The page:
• Toilet training (for the sake of the child's peers, not because the child seems ready)[17]
  • Touching the nose,[14] and other tasks that feel pointless to the child[22]
  • Speaking (rather than communication)[13][14]
  • Saying phrases that please the parents before teaching how to express basic needs (e.g. "That hurts" or "I need a break")[10][13]

Ethical Violations Edit

ABA has been roundly criticized for violations in ethics. It dismisses the parents' right to know by claiming that "autistic regression" is a regular phenomenon, and that all autistic children are or will become anxious and violent, when these changes may in fact be caused by trauma.[12] Parents may be barred from witnessing ABA, on the grounds that they would intervene.

Michelle Dawson has written an in-depth criticism of ABA and its ethics.[23]

Can ABA ever be helpful? Edit

Autistic advocates are split on whether there are any helpful forms of ABA. It is important to note that some consensual therapies are labeled ABA for tax purposes, and thus the "ABA" that one child receives might be radically different from the form of ABA described in this article.

Some advocates believe that ABA is irredeemable, because behavior modification is inherently demeaning, and its intense schedule requires total control over the child's life.[24] A minority of activists believe that in some more drastic cases, carefully-monitored ABA can be consensual and constructive.[4] One autistic mother has ABA for her daughter, which teaches her to redirect destructive stimming, and allows her to ask for a break whenever she needs it.[25] The mother monitors the sessions to keep up with what her daughter is learning, and make sure that everything runs smoothly.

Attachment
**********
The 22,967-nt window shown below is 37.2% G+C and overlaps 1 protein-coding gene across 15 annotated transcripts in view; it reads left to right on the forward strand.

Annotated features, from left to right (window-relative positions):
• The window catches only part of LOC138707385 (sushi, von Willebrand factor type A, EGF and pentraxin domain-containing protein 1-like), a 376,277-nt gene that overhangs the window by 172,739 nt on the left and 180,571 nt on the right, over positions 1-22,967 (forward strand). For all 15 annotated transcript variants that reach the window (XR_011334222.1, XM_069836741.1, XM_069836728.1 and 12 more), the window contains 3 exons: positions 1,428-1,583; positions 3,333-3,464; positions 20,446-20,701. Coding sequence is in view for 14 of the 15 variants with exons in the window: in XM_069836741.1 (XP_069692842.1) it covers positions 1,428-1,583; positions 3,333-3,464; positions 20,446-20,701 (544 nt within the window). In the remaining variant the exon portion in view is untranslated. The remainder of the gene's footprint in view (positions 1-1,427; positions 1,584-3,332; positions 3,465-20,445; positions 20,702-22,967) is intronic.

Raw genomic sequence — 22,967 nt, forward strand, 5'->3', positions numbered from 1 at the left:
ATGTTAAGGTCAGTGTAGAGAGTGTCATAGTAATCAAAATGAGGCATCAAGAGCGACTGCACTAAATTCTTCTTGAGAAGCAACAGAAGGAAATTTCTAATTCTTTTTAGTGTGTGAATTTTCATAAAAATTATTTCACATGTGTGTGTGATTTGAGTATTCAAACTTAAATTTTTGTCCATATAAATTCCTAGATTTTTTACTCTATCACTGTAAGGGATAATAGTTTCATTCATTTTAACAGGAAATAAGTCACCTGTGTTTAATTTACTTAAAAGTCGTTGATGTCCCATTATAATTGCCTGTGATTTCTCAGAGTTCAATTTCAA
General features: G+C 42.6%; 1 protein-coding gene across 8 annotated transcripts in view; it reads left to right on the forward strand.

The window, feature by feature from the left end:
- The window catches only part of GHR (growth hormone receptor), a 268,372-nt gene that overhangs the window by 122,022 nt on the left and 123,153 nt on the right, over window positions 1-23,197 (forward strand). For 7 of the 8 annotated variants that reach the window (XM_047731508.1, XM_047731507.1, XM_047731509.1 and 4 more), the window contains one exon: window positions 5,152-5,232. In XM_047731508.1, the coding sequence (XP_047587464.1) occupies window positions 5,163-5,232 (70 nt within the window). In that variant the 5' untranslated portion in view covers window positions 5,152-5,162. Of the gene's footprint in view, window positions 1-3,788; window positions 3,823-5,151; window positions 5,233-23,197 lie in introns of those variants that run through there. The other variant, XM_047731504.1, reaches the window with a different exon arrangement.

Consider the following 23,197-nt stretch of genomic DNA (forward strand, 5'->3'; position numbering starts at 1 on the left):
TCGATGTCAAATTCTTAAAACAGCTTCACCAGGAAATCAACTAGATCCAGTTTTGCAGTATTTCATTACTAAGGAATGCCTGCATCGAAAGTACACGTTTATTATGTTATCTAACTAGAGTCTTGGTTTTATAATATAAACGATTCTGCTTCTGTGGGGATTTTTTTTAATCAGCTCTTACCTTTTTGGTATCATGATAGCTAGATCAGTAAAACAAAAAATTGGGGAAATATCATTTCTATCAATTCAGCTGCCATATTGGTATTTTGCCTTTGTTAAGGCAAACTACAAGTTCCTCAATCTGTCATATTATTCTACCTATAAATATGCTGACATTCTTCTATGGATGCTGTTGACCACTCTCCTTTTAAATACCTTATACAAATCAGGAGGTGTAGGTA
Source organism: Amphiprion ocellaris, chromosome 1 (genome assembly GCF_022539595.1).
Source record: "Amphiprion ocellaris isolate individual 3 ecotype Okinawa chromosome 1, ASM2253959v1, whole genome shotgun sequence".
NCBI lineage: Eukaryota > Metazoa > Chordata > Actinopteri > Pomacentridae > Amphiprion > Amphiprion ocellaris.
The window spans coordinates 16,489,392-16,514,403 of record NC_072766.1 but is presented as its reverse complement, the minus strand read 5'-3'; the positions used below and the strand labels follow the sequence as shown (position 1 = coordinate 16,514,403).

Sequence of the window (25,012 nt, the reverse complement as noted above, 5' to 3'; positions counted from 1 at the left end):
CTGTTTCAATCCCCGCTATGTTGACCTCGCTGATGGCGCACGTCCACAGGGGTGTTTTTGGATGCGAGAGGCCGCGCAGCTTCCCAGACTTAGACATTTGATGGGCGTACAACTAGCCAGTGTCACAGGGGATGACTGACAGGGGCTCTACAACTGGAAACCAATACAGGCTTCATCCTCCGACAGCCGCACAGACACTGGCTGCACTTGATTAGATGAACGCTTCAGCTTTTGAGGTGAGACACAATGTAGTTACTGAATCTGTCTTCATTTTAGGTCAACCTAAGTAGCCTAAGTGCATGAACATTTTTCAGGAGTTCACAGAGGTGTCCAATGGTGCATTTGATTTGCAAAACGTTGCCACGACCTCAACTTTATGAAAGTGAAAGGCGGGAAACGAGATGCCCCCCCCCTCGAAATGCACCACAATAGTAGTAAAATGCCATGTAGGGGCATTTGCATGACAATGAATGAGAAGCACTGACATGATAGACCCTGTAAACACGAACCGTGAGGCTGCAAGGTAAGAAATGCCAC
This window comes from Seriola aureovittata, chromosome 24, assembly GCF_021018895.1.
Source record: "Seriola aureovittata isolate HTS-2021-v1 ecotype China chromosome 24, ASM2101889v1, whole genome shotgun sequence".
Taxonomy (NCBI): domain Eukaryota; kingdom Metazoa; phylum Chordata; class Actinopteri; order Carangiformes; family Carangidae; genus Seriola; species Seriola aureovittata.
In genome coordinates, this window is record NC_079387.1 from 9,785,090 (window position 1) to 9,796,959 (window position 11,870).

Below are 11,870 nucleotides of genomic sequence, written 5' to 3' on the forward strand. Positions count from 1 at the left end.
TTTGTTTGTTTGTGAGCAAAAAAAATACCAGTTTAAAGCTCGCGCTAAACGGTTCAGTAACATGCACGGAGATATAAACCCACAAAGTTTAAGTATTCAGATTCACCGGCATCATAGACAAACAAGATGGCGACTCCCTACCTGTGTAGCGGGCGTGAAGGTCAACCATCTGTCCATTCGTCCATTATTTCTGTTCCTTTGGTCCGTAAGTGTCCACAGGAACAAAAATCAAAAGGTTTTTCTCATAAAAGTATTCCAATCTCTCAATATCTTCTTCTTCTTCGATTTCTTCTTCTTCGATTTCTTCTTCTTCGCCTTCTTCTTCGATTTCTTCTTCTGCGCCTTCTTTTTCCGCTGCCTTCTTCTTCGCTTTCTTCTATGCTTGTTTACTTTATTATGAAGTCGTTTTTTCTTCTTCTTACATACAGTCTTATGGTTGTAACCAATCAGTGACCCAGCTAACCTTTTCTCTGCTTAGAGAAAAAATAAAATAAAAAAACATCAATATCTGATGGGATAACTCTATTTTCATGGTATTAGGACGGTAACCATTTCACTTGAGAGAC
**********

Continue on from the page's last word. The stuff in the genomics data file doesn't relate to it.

Safety Tips for Parents Edit

Parents can help keep their child safe by evaluating the following for a specific kind of therapy:[10]

  • Are you allowed to witness what is going on?
  • Does the child enjoy therapy? (A good therapist can make therapy be enjoyable, and let the child feel a sense of agency.[10])
  • Can the child express the need for a break?
  • Are basic needs held hostage? Will the therapist ignore a "no" because it isn't stated in the "correct" way?
  • Does the therapist want to end stimming?
  • Is the therapist trying to help the child feel happy and be competent, or trying to make them appear normal to others?
  • Is the child's competence being presumed?[21][26]
  • If your child is typically nonviolent, do you hear about them becoming aggressive in therapy?
  • Would you be comfortable with a non-autistic child being treated this way?[4][16]
  • Is gaining speech being prioritized over communication?
  • Is the child afraid of their therapist?

Know that it is possible to have a happy life with an autistic child. [13] If you feel that a therapy is hurting a child, it isn't too late to stop it: parents have stopped controlling therapies and reported that their children are doing much better.[14][16]